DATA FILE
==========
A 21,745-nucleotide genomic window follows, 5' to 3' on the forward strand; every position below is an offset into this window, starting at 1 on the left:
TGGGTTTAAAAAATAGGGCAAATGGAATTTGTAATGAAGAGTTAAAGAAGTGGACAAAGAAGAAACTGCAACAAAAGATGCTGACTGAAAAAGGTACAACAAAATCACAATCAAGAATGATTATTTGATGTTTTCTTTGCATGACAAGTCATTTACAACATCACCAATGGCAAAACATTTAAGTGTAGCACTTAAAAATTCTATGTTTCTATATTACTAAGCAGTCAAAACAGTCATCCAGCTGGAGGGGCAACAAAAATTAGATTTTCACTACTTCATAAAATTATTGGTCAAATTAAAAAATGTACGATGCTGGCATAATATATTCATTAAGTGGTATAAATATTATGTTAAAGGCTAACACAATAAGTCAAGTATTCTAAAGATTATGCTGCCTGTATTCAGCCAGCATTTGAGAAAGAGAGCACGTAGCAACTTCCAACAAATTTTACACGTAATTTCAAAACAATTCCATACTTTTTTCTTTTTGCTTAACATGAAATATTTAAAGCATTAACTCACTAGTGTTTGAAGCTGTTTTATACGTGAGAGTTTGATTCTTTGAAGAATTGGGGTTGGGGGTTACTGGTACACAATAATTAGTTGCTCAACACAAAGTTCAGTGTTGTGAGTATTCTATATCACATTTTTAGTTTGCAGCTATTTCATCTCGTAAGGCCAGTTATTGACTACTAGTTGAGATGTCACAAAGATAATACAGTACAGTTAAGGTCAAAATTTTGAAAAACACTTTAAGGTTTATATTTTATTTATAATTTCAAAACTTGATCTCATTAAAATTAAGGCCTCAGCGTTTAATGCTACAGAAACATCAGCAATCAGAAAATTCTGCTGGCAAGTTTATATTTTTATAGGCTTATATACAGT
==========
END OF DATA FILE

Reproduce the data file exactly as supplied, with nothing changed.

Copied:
A 21,745-nucleotide genomic window follows, 5' to 3' on the forward strand; every position below is an offset into this window, starting at 1 on the left:
TGGGTTTAAAAAATAGGGCAAATGGAATTTGTAATGAAGAGTTAAAGAAGTGGACAAAGAAGAAACTGCAACAAAAGATGCTGACTGAAAAAGGTACAACAAAATCACAATCAAGAATGATTATTTGATGTTTTCTTTGCATGACAAGTCATTTACAACATCACCAATGGCAAAACATTTAAGTGTAGCACTTAAAAATTCTATGTTTCTATATTACTAAGCAGTCAAAACAGTCATCCAGCTGGAGGGGCAACAAAAATTAGATTTTCACTACTTCATAAAATTATTGGTCAAATTAAAAAATGTACGATGCTGGCATAATATATTCATTAAGTGGTATAAATATTATGTTAAAGGCTAACACAATAAGTCAAGTATTCTAAAGATTATGCTGCCTGTATTCAGCCAGCATTTGAGAAAGAGAGCACGTAGCAACTTCCAACAAATTTTACACGTAATTTCAAAACAATTCCATACTTTTTTCTTTTTGCTTAACATGAAATATTTAAAGCATTAACTCACTAGTGTTTGAAGCTGTTTTATACGTGAGAGTTTGATTCTTTGAAGAATTGGGGTTGGGGGTTACTGGTACACAATAATTAGTTGCTCAACACAAAGTTCAGTGTTGTGAGTATTCTATATCACATTTTTAGTTTGCAGCTATTTCATCTCGTAAGGCCAGTTATTGACTACTAGTTGAGATGTCACAAAGATAATACAGTACAGTTAAGGTCAAAATTTTGAAAAACACTTTAAGGTTTATATTTTATTTATAATTTCAAAACTTGATCTCATTAAAATTAAGGCCTCAGCGTTTAATGCTACAGAAACATCAGCAATCAGAAAATTCTGCTGGCAAGTTTATATTTTTATAGGCTTATATACAGT